Centennial College’s kidsmediacentre launches Ethical Review for Children’s Digital Content Creators

Sep 5, 2013   //   by   //   Press Releases  //  Comments Off on Centennial College’s kidsmediacentre launches Ethical Review for Children’s Digital Content Creators

For Immediate Release – September 5, 2013 – Toronto, Ontario

The kidsmediacentre, a children’s industry research centre at Centennial College’s School of Communications, Media and Design in Toronto, today announced the launch of an Ethical Framework and Best Practice Review of the children’s digital industry in Ontario.

This is a groundbreaking ethics and privacy study for children’s digital media – a first in Ontario. At a time when youth are racking up big bills for in-app purchases or being rewarded with in-game currency if they post to Facebook, the report provides children’s content creators with a framework of marketing best practices and success criteria for ethical interactive development. The report also features case studies of more than 20 successful Ontario children’s publishers and in-depth reviews of key legal, child development and marketing practices. The report is funded by the Ontario Media Development Corporation (OMDC) and Centennial College’s Applied Research and Innovation Centre.

The kidsmediacentre report coincides with the newly amended U.S. Federal Trade Commission’s Children’s Online Privacy Protection Act (COPPA), which took effect July 1, 2013. While COPPA is a U.S. regulatory framework, compliance is mandatory for Canadian developers who market interactive digital media (IDM) to children (under 13) south of the border and who specifically collect, use and disclose their personal information. The kidsmediacentre met with FTC and U.S. Safe Harbor regulators last month. The FTC made it clear the new regulations apply equally to developers of apps and online properties who use children’s personally identifiable information (PII) for marketing purposes (i.e. to serve ads, encourage information sharing, integrate social media features). It also promised prosecutorial action for developers in the U.S. and abroad (including Canada) who fail to comply and secure verifiable parental consent.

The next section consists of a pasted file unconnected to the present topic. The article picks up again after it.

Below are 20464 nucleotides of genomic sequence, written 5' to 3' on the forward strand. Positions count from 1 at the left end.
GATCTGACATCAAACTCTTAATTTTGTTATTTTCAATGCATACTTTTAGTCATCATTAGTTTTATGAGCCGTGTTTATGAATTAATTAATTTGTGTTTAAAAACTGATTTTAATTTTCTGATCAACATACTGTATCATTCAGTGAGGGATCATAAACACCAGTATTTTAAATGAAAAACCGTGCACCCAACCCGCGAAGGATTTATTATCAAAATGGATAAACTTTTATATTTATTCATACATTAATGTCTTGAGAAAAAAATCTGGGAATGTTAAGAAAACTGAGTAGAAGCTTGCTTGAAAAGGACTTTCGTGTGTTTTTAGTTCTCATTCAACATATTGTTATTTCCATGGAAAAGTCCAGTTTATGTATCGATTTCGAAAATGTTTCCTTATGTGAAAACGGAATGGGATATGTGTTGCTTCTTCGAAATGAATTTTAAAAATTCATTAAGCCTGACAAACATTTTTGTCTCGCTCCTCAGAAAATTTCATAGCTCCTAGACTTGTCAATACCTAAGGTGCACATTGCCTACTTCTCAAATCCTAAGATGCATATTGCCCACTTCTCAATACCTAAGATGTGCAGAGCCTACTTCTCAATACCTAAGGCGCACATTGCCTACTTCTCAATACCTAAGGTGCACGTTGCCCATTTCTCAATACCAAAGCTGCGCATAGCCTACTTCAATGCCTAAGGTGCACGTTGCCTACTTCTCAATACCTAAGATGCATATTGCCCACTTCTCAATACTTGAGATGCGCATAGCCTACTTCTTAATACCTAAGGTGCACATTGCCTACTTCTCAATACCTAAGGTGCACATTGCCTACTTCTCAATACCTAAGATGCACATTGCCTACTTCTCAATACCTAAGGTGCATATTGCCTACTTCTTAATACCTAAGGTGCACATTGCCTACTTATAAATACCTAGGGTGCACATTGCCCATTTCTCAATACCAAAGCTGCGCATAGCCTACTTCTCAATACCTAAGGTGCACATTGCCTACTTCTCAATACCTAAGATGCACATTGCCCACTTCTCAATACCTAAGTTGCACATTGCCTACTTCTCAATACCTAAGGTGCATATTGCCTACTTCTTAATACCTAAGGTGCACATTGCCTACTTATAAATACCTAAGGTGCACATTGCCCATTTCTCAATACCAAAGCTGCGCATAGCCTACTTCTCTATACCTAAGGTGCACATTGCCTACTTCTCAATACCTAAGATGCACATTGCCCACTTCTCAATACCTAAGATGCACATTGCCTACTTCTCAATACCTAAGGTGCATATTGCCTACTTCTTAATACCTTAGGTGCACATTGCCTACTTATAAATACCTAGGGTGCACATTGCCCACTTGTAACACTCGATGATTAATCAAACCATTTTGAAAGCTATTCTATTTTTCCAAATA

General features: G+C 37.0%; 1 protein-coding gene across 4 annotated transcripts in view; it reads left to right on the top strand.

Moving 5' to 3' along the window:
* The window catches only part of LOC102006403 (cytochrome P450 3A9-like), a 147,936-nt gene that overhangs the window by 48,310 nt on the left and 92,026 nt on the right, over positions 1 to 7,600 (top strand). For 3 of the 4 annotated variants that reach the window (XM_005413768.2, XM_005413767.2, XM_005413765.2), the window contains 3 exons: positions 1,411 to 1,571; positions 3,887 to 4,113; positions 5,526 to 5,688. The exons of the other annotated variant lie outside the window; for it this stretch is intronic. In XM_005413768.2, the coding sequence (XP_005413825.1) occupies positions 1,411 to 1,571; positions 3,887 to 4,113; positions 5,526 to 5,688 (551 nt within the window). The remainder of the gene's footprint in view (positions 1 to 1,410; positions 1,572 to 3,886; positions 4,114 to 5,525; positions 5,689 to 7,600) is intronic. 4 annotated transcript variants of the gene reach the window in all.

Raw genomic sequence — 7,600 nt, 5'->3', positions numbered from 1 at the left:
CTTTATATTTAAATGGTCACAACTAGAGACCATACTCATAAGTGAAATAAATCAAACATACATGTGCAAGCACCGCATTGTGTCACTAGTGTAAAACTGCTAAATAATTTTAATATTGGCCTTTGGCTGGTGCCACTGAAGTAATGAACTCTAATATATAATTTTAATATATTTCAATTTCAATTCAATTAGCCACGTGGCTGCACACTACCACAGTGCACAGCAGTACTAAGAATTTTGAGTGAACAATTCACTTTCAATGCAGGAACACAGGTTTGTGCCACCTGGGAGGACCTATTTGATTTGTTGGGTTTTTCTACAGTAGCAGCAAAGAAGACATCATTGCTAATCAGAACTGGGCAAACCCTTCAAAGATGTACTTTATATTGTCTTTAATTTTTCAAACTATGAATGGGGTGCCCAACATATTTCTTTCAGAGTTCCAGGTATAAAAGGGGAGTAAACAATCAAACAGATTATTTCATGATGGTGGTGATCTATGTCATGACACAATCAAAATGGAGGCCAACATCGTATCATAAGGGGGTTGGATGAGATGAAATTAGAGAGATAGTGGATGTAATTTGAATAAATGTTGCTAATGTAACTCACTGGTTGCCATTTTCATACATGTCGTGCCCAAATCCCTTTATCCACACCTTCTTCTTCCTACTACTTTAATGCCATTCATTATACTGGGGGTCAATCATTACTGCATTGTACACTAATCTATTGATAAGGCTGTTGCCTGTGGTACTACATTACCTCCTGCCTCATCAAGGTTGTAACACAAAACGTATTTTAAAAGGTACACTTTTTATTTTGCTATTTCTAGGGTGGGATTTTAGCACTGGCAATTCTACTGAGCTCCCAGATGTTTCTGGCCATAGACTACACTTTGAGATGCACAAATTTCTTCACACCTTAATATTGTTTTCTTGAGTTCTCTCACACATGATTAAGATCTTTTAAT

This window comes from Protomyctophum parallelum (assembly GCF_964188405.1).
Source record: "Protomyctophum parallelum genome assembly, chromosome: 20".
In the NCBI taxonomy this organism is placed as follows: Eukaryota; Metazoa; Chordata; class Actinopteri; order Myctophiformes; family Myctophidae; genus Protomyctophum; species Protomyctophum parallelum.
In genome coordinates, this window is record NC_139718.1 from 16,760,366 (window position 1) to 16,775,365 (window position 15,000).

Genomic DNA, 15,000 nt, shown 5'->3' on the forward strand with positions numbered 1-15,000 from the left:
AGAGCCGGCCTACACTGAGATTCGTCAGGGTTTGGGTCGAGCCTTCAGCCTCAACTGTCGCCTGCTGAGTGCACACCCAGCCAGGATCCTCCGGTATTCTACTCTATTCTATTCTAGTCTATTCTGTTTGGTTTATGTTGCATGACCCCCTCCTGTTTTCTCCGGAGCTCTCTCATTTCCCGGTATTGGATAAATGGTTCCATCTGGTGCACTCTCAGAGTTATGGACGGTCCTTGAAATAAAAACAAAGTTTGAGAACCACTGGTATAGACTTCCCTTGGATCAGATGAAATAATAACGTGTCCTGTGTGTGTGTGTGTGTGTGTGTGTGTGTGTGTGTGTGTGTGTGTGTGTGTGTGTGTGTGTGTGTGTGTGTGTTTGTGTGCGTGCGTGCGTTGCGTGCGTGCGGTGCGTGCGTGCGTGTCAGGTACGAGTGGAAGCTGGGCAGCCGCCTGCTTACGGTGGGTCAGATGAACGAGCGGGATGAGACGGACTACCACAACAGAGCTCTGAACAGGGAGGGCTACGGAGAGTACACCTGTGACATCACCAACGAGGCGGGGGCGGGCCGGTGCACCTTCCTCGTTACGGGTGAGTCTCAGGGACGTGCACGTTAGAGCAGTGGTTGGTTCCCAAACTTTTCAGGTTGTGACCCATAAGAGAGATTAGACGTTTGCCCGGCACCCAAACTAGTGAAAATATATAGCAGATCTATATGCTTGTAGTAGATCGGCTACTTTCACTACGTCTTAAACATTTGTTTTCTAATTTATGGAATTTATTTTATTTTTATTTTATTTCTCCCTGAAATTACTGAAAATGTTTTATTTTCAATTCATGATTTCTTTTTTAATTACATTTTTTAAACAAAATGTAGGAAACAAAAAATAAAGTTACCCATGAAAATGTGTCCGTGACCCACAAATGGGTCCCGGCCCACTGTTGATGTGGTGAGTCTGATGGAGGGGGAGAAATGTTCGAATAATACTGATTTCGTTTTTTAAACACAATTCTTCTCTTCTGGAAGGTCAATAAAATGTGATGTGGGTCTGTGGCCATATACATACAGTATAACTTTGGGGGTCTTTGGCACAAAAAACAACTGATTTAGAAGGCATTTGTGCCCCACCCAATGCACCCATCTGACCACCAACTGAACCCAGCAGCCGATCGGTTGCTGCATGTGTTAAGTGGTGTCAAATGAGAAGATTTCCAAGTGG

According to Debbie Gordon, Director of the kidsmediacentre, many new Ontario developers of kids’ digital media are unaware of the full range of privacy and legal guidelines. “The kidsmediacentre report reviews children’s privacy and personal information guidelines for COPPA and Canada’s Personal Information Protection and Electronic Documents Act (PIPEDA), providing regulatory overviews and guidelines for both” says Gordon. The report compares advertising regulations in the Canadian Broadcasting Act with the current regulation-free advertising landscape in apps. It also summarizes Apple (iOS) and Google Play (Android) age regulations and introduces developers to the concept of Safe Harbor. “We wanted the report to be a “one-stop shop” for Ontario developers eager to brush up on the wide swath of child-related marketing and regulatory considerations,” says Gordon.

The kidsmediacentre report reviews child development based learning outcomes that developers may want to consider when designing the game mechanics and emotional drivers that make up the user experience. The report looks at an ethical framework of choices (PIX Index) available to conscientious developers and the strong business case to be made for child-first – vs consumer-first – content creation.

Importantly, it considers the wide range of marketing and monetization tools being used by Ontario app and web site developers to reach young users and their parents. The kidsmediacentre interviewed twelve of the province’s top children’s digital producers to better understand their marketing and monetization practices and the legal, ethical and developmental considerations that frame the development of their interactive content. These interviews point to a significant range in awareness and attitudes around children’s marketing, particularly when it comes to incorporating social media and community brand-building tools. Interviews also shine a light on many of the successful, entrepreneurial developers using ethical development as their “north star” and key brand ethos.

The report is available on the kidsmediacentre website.

Interactive Ontario will be presenting highlights from the kidsmediacentre report and explore COPPA, PIPEDA and children’s digital privacy, at their iLunch, September 25, at the Ontario Investment and Trade Centre in Toronto. More information on the event can be found here: ilunch121.eventbrite.ca

ABOUT: The kidsmediacentre at Centennial College is a groundbreaking research centre and think tank focused on exploring and optimizing the possibilities in children’s media. Working with Centennial’s ECE lab schools and the college’s post-graduate Children’s Entertainment Program, the kidsmediacentre provides creative market research solutions to help content producers develop children’s media rich in learning potential. As an academic centre, the kidsmediacentre also funds children’s industry start-ups tapping into federal and provincial commercialization grants with a goal of partnering talented, job-ready students with innovative, socially conscious developers.

MEDIA CONTACT: Debbie Gordon, Director, kidsmediacentre, [email protected], 416-289-5000 x 8770

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